I have a 2001 Nissan Xterra 3.3L V6 Naturally Asparated that I am wanting to try and make more fuel efficient(although it is a SUV).
Here's what I have done so far:
Ordered 2 new NGK O2 sensors for front O2s
Gutted front Catalytic converters(I have 4 total)
Ordered 2 O2 similators for the rear O2 sensors
Ordered 6 NGK Iridium spark plugs
Replaced both Exhaust manifolds(both were cracked)
Ordered Wix Fuel Filter
Has K&N flat air filter(debating on swapping to K&N CAI)
Ordered NGK spark plug wires
Removed basket off of rack
Removed front cover off of rack
Thinking of doing:
Ordering High Air Flow Magnaflow Catalytic converters for the rear 2
K&N CAI(eliminates all resonators on current air in-take)
Have you been keeping records of your fuel economy? You might want to enter your vehicle into the Garage here and keep a gas log. It will help you keep track of what works and what doesn't.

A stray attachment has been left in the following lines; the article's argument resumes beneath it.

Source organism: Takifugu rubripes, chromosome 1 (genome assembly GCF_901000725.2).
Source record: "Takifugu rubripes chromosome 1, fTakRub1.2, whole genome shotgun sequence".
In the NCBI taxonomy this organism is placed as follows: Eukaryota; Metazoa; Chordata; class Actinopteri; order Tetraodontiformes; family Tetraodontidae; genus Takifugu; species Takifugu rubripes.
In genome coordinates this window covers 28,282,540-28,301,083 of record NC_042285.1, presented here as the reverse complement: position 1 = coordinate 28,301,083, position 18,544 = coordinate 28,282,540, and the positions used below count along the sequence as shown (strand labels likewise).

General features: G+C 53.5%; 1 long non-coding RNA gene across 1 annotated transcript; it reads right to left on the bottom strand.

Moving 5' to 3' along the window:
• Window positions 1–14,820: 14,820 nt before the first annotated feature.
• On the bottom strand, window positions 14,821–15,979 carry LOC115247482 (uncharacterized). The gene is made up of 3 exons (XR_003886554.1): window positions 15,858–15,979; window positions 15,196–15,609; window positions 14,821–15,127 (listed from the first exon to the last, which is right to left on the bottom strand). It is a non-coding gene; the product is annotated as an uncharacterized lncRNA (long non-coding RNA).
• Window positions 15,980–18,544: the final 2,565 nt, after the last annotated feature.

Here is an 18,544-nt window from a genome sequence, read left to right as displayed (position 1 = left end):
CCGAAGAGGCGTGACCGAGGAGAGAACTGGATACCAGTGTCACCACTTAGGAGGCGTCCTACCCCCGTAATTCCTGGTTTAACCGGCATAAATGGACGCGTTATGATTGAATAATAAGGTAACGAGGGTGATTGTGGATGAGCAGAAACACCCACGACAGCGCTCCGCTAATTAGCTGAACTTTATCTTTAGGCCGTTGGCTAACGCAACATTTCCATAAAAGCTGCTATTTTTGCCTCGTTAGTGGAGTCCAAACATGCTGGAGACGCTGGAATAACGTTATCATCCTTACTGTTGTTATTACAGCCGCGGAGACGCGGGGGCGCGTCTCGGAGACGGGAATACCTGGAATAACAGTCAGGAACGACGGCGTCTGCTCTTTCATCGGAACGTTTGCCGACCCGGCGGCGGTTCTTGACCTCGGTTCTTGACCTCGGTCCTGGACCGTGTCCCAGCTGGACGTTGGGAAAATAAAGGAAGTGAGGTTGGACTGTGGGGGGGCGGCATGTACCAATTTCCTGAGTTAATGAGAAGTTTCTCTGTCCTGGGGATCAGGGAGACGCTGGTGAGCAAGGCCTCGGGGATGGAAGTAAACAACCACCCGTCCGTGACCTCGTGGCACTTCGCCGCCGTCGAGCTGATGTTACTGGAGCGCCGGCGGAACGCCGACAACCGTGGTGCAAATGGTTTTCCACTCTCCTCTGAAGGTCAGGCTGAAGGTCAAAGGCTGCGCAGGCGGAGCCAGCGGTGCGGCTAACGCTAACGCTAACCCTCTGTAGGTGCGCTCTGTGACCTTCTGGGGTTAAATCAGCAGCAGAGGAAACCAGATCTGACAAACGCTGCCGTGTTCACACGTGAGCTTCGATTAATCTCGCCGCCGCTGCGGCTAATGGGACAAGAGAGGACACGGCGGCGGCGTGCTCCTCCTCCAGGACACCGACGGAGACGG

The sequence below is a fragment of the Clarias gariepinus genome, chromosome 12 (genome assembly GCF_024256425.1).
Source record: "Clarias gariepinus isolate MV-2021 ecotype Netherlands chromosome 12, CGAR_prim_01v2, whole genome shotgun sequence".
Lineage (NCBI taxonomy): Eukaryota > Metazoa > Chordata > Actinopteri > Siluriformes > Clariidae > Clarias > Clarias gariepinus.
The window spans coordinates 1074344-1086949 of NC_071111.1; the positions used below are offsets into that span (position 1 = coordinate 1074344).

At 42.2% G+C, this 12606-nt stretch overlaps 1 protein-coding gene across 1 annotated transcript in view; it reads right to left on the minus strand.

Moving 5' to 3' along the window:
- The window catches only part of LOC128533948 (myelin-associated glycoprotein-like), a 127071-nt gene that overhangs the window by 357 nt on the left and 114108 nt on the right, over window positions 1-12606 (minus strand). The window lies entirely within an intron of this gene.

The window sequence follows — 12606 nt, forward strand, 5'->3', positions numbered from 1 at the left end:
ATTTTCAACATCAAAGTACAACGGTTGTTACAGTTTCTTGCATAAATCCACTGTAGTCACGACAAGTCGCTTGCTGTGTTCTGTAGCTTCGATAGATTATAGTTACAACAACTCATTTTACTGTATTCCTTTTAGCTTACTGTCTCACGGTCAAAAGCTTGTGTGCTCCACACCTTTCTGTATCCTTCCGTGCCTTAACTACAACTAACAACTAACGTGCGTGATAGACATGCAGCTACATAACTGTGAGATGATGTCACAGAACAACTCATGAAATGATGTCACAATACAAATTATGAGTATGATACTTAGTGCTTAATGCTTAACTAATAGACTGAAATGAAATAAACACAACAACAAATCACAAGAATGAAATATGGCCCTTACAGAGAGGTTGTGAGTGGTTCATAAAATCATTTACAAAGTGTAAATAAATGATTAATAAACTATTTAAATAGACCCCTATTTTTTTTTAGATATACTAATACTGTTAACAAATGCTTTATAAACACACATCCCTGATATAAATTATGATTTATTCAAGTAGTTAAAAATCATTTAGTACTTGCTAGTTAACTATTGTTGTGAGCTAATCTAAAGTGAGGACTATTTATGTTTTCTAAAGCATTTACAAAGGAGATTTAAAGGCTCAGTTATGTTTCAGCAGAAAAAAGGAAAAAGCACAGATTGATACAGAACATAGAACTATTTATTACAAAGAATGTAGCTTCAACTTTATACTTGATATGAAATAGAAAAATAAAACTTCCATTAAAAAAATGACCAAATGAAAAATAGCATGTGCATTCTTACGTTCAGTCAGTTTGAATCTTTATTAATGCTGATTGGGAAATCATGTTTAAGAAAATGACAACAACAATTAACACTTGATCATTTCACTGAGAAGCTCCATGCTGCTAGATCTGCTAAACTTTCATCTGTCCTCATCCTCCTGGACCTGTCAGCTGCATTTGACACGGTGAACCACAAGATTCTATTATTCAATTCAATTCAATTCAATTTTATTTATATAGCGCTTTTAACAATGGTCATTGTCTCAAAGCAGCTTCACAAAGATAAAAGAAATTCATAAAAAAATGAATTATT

Your intake and exhaust modifications won't help your fuel economy unless you are running high RPM wide throttle all the time. Any other time, your throttle or your engine speed reduce the demand for air movement so much that the stock system will provide no more restriction than the modified system.
The rack parts that you removed may or may not help. If you want, you can try A-B-A testing to see. Removing the rack entirely would almost definitely help.
Have you experimented with tire inflation pressure at all? That's an easy, free modification that often produces measurable improvements and may improve handling and tire wear. Do not exceed the maximum marked on the tires, and do not go below the recommendation labeled on the vehicle.
Usually the most effective modification by far is to modify your driving. There are many techniques and strategies that you can use that will make a much larger difference than any vehicle modifications.
Well I found that on SUVs and really heavy cars, tire pressure can be immensely helpful to improving fuel economy assuming you take advantage of the difference between doorjamb psi and sidewall PSI difference. In the case of my truck, it made coasting through parking lots without using the accelerator a breeze. Going back to lower pressure made the car feel like it was driving through molasses.